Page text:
Chief Medical Officer, Professor Chris Baggoley, AO, has provided advice regarding the progress of the Clinical Advisory Committee on Lyme disease (CACLD). The advice is intended for doctors who may have an interest in Lyme disease or who may treat patients who are concerned that they have Lyme disease.
The Committee was established earlier this year in response to concerns about the existence of indigenous Lyme disease in Australia. Its task is to provide advice on the identification and characterisation of a causative microorganism and vector in Australia; the best diagnostic pathway in Australia; and appropriate treatment options for any Australian cases.
The Committee has identified issues arising from Lyme disease in Australia that have been documented in a discussion paper titled CACLD Discussion Paper on Lyme Disease. The Committee agreed that more information is required about the research needs for identifying and characterising a causative microorganism (a Borrelia species) and its vector.
More information and updates about the Committee are available from the Department of Health and Ageing.
Millions unaware of chronic disease risk
The results of a recent landmark study by the Australian Bureau of Statistics has found that millions of adults are unaware that they are living with dangerous health conditions that put them at risk of diabetes, heart disease and kidney and liver problems.
The study discovered that one in three Australians has unmanaged high cholesterol, and 1.3 million have both unmanaged high cholesterol and unmanaged high blood pressure. The study also found that three quarters of Australians aged 45 years or older had risk factors for heart disease, while almost half of those aged between 18 and 45 years had at least one risk factor for heart disease. Furthermore, one in ten adults were found to have chronic kidney disease and almost 12 per cent had liver problems.
Disturbingly, the survey found that many were unaware that they had, or were at significant risk of developing, serious chronic illnesses.
Read more in this week's issue of Australian Medicine.
Further information is available in Australian Health Survey: Biomedical Results for Chronic Diseases, 2011-12.
Health Professionals' Health Conference 2013
The 2013 Health Professionals' Health Conference, themed Caring for you, caring for others, will be held on 3rd-5th October at the Sofitel Brisbane.
This conference focuses on maximizing the health of the health professional from many different perspectives, to enable a positive cultural change that improves personal health, the ability to support the health of peers and care for patients. International and national experts will cover a broad range of topics including: being the treating health practitioner, mental and physical health, mandatory reporting, compassion fatigue, ageing and managing conflict.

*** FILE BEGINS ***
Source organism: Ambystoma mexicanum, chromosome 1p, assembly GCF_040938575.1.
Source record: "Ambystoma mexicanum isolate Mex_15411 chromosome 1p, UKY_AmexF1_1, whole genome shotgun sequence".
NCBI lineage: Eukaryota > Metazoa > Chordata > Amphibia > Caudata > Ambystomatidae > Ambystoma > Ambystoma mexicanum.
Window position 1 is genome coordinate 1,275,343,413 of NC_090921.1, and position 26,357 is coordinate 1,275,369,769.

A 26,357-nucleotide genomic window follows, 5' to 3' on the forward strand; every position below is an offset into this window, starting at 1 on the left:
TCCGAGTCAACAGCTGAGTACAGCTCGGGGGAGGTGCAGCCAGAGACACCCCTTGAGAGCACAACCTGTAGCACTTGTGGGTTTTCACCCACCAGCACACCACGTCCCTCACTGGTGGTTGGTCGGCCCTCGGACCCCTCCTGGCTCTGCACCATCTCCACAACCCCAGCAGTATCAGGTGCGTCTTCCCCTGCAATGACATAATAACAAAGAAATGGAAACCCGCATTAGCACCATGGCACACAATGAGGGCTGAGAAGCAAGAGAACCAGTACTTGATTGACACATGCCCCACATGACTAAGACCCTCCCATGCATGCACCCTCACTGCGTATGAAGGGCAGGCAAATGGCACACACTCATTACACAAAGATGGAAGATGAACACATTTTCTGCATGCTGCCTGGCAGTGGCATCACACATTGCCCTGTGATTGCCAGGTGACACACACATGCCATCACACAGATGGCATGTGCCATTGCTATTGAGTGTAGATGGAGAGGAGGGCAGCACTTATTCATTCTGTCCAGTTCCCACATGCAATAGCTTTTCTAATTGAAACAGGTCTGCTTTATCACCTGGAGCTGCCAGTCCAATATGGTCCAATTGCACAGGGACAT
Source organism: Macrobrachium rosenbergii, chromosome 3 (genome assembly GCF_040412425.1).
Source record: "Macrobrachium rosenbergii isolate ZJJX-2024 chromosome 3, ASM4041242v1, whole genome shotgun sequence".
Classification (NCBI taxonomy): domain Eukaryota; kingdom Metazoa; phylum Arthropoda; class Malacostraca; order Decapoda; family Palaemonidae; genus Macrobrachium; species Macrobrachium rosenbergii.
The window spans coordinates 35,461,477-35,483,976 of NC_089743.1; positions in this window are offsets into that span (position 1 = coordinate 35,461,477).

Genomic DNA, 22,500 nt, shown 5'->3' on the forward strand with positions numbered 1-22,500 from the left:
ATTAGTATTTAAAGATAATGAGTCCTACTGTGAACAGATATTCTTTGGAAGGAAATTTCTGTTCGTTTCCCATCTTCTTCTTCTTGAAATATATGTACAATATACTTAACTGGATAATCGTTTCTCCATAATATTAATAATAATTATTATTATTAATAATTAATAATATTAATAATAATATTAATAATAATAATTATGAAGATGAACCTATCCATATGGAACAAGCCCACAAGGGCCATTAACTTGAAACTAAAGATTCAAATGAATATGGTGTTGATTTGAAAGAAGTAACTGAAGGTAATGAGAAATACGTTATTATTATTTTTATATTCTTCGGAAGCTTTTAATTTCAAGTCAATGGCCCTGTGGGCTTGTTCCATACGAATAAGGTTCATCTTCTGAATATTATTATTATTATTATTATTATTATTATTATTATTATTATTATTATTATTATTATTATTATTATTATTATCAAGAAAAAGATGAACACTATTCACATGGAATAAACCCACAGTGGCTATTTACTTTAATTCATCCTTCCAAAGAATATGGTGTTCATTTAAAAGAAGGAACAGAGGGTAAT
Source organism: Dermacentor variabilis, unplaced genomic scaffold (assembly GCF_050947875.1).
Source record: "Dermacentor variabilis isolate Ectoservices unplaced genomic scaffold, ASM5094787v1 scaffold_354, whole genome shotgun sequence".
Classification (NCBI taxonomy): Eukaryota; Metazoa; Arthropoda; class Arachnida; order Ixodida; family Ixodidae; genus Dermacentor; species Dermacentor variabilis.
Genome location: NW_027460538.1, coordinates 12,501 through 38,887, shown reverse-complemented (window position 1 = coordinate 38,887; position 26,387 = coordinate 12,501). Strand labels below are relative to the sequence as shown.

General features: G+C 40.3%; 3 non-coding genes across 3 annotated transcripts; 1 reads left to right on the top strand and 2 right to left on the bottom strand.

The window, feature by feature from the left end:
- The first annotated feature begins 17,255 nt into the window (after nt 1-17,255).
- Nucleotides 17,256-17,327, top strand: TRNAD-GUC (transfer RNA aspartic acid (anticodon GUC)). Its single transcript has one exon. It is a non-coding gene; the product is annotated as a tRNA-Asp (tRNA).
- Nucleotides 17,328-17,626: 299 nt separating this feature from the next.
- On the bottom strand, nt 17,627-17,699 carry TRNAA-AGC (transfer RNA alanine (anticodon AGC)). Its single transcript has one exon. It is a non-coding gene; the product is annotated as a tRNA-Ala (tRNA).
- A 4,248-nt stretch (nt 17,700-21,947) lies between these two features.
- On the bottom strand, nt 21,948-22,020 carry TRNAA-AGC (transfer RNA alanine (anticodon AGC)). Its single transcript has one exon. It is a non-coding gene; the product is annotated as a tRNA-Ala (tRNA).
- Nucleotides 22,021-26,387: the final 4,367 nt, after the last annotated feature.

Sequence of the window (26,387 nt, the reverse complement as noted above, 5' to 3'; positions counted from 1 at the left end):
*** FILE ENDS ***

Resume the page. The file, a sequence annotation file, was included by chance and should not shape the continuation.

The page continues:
Revision of ADIPS gestational diabetes guidelines
More women will be diagnosed with gestational diabetes, following a recent lowering of the diagnostic threshold by the Australasian Diabetes in Pregnancy Society (ADIPS). The revised guidelines drop the fasting blood glucose diagnostic cut-off from 5.5mmol/L to 5.1mmol/L. Another change is that a diagnosis can now be made if the one-hour glucose is 10mmol/L or greater and a two-hour glucose is 8.5mmol/L or greater. Also, the 75g oral glucose tolerance test replaces the glucose challenge test.
Middle East respiratory syndrome (MERS) coronavirus - situation update
The Department of Health and Ageing issues a weekly situation update on the MERS coronavirus based on information from the WHO and other published sources. The latest update is available online.
GPs should be aware that many Muslims will be travelling to Saudi Arabia in August and October to undertake the Umrah and Hajj. The Saudi Ministry of Health recommends that elderly people and those with chronic diseases such as heart disease, kidney disease, respiratory disease and diabetes, as well as patients with congenital and acquired immune deficiency diseases, cancer patients, pregnant women and children defer travel to Saudi Arabia for the Umrah and Hajj this year. Pilgrims should consult a health care provider before travelling to review the risk and assess whether making the pilgrimage is medically advisable.
Associate Professor Renee Bittoun from the Smoking Research Unit invites tobacco treatment specialists, medical professionals, health workers and others with an interest in the field to attend the Australian Smoking Cessation Conference 2013, 6 - 8 November.
At this conference, you will have the opportunity to:
We welcome your comments and suggestions as well. Please tell us what you think.